Above: RSS strongman Mohan Bhagwat. Photo: UNI
RSS leaders have of late been demanding a review of the Constitution but what is the motive and where does that leave the Justice Venkatachaliah Commission Report?
~By Chandrani Banerjee
Speaking recently at the silver jubilee celebrations of the Akhil Bharatiya Adhivakta Parishad (All India Advocates Council) in Hyderabad, RSS strongman Mohan Bhagwat dropped a bombshell. The essence of his speech called for a review of the working of the Constitution. This may not be new—the RSS has made similar demands in the past—but now it seems that a definite plan is in the works. The use of a lawyer’s conference to propagate the idea suggests that testing it before an audience of law makers is the precursor to a more forceful push. In fact, Bhagwat’s speech spelled out what sort of a review they wanted by speaking about how Indian culture and tradition had a lot to offer and suggested that law makers can look at them while planning a review. The unsaid addendum was that Indian culture essentially meant Hindu culture. That is also in line with the Modi government’s push for a Uniform Civil Code.
Speaking to India Legal, RSS Pracharak Manmohan Vaidya says: “In our ancient civilisation the Code had been reviewed and reframed suitable to the changing times and situations. Now after 70 years of Independence, the experts should review the provisions accordingly, so that people can be educated about law. This will help increasing the ease of enforcement of the law.”
RSS functionaries, however, downplay any deeper motives. One senior RSS leader told India Legal: “In 70 years we have changed a lot. India is known for its culture and traditions. A holistic world-view needs to be reflected in the Constitution.’’ That was, in fact, the reason why the then prime minister Atal Behari Vajpayee was provoked to constitute an 11-member National Commission to review the working of the Constitution on the grounds that much had changed in India in 50 years. The Justice Manepalli Narayana Rao Venkatachaliah Commission was set up to in 2000 to suggest possible amendments to the Constitution of India.
Headed by the former Chief Justice of India, the other members were prominent individuals with credibility and proven experience. They included BP Jeevan Reddy (Chairman of the Law Commission), RS Sarkaria (former judge of the Supreme Court), K Punnayya (former judge of Andhra Pradesh High Court), Soli Sorabjee (Attorney-General of India), K Parasaran (former Attorney-General of India), Subhash C Kashyap (former Secretary-General of Lok Sabha), CR Irani (Chief Editor & Managing Director of The Statesman), Abid Hussain (former ambassador to the USA), Sumitra Kulkarni (former Member of Parliament) and PA Sangma (former speaker of Lok Sabha). The setting up of the Commission triggered opposition from other political parties and the civil society as a whole. The criticism revolved around the fact that the Commission lacked the legitimacy to perform the review because it neither had the parliament’s sanction nor was political consensus in its favour with regards to its terms of reference and composition.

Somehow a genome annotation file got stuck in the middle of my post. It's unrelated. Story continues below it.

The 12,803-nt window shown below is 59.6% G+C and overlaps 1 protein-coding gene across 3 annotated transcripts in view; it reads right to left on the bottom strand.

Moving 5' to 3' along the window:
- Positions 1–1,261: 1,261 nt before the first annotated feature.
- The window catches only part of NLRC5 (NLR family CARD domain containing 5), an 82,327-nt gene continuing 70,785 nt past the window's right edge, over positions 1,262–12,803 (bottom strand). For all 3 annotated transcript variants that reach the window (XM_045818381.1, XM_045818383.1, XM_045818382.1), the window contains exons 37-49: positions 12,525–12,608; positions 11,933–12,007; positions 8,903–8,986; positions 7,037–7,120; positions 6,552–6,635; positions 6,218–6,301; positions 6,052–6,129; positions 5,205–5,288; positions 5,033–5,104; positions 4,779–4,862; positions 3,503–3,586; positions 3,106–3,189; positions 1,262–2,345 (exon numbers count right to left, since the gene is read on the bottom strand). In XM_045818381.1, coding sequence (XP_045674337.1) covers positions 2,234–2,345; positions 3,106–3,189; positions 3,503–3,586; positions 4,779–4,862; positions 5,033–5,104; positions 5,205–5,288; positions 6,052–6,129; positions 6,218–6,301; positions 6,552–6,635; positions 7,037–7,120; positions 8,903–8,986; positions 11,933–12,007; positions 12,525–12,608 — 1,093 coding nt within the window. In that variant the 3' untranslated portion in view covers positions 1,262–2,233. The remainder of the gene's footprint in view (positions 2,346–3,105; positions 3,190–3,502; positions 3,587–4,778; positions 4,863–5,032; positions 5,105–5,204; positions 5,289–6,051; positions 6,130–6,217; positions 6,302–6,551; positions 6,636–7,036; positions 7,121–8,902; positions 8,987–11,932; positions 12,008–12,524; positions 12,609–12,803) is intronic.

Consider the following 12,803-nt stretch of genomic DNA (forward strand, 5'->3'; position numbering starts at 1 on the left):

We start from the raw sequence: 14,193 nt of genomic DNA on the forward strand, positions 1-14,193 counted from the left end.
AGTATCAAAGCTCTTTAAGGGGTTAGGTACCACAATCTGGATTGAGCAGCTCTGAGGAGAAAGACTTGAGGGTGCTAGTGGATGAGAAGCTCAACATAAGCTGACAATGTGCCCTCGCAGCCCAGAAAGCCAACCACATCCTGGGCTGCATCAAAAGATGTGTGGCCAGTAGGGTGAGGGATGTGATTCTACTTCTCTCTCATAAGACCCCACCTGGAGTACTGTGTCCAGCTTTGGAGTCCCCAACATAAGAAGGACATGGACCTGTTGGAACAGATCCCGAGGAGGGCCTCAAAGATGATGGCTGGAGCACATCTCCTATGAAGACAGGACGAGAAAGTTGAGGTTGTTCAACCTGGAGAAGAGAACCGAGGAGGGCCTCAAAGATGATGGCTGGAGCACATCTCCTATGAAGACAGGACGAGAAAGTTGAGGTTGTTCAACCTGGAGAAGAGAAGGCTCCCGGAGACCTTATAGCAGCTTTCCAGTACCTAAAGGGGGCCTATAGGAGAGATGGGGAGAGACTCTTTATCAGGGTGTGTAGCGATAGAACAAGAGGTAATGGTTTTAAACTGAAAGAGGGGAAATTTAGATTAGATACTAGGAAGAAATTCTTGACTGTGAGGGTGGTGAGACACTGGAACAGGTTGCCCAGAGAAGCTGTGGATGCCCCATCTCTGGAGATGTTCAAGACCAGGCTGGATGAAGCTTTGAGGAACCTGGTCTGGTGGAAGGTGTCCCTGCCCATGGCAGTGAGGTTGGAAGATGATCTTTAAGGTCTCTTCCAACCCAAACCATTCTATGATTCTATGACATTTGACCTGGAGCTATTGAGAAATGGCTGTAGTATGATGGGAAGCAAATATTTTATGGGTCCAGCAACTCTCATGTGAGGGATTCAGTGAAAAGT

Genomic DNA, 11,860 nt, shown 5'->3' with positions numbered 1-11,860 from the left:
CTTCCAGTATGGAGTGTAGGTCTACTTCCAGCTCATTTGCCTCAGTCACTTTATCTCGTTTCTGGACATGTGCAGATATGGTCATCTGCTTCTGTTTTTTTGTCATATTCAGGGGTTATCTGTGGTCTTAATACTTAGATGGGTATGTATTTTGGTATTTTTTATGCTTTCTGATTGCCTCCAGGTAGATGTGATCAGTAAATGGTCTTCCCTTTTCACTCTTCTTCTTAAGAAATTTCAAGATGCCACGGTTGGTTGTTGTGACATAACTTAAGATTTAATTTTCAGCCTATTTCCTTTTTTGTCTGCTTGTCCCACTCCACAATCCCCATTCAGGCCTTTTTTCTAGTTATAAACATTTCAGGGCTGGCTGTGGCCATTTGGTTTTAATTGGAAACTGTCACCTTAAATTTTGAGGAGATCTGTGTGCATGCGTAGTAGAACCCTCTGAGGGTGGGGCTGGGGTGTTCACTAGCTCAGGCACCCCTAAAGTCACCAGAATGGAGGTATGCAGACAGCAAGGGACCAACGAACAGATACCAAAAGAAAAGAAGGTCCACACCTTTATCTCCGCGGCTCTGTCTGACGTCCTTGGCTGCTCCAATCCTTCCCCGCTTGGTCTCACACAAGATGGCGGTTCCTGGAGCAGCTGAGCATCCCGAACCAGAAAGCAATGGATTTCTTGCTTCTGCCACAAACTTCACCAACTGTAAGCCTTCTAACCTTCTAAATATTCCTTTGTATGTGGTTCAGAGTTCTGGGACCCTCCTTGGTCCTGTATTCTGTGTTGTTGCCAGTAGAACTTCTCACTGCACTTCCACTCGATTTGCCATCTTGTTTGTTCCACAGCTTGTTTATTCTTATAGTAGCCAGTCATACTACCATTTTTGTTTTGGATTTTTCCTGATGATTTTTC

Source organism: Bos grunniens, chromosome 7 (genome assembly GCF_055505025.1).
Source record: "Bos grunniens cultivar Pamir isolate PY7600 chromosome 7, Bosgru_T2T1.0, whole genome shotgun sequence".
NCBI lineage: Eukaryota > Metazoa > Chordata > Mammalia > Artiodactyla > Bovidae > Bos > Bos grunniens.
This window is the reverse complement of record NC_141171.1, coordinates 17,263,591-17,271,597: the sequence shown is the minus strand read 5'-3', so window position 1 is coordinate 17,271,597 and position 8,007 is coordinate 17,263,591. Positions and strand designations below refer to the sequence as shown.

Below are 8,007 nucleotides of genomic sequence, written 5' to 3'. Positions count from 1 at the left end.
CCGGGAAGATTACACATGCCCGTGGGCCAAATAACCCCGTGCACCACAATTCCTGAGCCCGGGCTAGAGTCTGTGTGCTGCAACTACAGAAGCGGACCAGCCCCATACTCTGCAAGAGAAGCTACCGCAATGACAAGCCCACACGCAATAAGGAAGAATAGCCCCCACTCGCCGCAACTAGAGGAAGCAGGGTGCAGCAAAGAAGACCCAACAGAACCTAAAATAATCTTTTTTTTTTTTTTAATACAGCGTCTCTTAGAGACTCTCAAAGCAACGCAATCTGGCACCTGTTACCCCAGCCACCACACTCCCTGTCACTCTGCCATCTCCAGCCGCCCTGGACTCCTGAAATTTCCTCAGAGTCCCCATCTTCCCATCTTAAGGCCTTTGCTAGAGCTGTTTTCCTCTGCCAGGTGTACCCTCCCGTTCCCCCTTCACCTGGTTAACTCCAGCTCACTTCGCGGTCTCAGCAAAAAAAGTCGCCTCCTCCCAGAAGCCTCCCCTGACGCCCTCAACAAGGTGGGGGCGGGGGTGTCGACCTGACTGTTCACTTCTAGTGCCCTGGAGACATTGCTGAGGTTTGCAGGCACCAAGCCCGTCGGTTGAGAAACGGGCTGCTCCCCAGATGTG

The parallel with the current situation is glaringly obvious. The main opposition to the Justice Venkatachaliah Commission was that it smacked of ulterior motives on the part of the government. There was a fear that it sought to effect changes in the Constitution to serve its own interests. The fear was that there could be attempts to tamper with the avowed concept of secularism, one of the basic features of the Constitution, or that it would entail an overhaul rather than a review of the Constitution. Speaking to India Legal from Bangalore, Justice Venkatachaliah suggests that his Commission’s role was more in the nature of a trail balloon. “They (the Commission’s recommendations) were never meant to be put in place. The committee made recommendations and also shared observations. Sadly, it was restricted to that.’’ Another prominent member, Dr Subhash Kashyap, told India Legal: “I do not want to comment about the political angle behind this demand. However, I would want to say that very useful recommendations were made by the Commission which would benefit citizens. They should not gather dust. They are implementable and they should be implemented.”